new Callable<T>() {
                    public T call() {
                        return tc.decode(cachedData);
                    }
                });

        if (tc.asyncDecode(cachedData)) {
            this.pool.execute(task);
        }
        return task;
    }

    /**
     * Shut down the pool.
     */
    public void shutdown() {
        pool.shutdown();
    }

    /**
     * Ask whether this service has been shut down.
     */
    public boolean isShutdown() {
        return pool.isShutdown();
    }

    private static class Task<T> extends FutureTask<T> {
        private final AtomicBoolean isRunning = new AtomicBoolean(false);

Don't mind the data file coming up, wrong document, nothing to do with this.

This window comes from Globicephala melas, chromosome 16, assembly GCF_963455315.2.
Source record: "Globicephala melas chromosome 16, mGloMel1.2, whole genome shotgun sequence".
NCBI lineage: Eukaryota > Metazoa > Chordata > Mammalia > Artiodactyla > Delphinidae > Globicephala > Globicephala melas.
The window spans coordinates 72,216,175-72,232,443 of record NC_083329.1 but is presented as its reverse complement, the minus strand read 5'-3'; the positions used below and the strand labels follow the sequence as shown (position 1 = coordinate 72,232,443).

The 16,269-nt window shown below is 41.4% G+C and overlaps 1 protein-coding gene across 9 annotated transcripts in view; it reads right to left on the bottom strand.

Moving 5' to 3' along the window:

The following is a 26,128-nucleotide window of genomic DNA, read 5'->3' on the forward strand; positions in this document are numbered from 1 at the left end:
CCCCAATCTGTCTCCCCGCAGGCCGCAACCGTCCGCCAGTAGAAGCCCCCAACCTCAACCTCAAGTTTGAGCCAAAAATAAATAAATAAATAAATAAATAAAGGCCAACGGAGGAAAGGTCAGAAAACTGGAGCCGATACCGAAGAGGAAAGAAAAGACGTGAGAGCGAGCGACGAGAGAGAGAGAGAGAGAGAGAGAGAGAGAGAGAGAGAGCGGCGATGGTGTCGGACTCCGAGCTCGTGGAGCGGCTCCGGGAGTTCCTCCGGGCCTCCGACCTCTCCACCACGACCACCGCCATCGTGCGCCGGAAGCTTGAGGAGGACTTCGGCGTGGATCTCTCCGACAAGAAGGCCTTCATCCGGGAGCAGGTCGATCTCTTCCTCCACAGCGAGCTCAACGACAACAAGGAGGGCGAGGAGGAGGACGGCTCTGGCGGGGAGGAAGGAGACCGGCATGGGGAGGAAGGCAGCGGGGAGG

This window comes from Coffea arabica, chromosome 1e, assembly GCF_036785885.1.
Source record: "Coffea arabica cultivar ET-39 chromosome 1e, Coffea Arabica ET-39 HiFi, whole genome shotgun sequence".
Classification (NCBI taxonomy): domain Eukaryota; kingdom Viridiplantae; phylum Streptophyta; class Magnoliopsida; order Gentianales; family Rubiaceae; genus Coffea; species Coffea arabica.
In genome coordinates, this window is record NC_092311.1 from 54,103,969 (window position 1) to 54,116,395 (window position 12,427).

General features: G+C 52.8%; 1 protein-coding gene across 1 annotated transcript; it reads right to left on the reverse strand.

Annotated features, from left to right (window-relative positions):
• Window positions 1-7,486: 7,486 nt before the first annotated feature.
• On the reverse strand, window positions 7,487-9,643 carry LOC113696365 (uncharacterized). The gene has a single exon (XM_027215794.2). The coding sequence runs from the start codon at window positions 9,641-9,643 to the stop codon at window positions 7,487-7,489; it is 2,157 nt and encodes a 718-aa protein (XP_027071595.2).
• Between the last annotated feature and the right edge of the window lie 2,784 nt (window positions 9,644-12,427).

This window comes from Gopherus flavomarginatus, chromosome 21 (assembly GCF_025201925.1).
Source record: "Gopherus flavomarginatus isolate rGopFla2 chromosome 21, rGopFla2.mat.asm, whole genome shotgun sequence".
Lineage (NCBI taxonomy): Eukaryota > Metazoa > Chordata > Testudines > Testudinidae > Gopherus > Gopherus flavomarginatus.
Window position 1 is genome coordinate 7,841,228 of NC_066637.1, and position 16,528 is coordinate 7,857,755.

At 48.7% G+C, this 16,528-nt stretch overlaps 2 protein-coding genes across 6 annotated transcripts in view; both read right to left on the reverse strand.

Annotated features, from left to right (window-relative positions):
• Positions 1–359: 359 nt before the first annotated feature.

public Task(Callable<T> callable) {
            super(callable);
        }

        @Override
        public T get() throws InterruptedException, ExecutionException {
            this.run();
            return super.get();
        }

        @Override
        public T get(long timeout, TimeUnit unit) throws InterruptedException,
                ExecutionException, TimeoutException {
            this.run();
            return super.get(timeout, unit);
        }

        @Override
        public void run() {
            if (this.isRunning.compareAndSet(false, true)) {
                super.run();
            }
        }
    }

}

Definitely strange.

But before writing your own TPE try:

  • another BlockingQueue impl., e.g. LinkedBlockingQueue

  • specify fairness=true in ArrayBlockingQueue, i.e. use new ArrayBlockingQueue(n, true)

From those two opts I would chose second one 'cause it's very strange that offer() being blocked; one reason that comes into mind - thread scheduling policy on your Linux. Just as an assumption.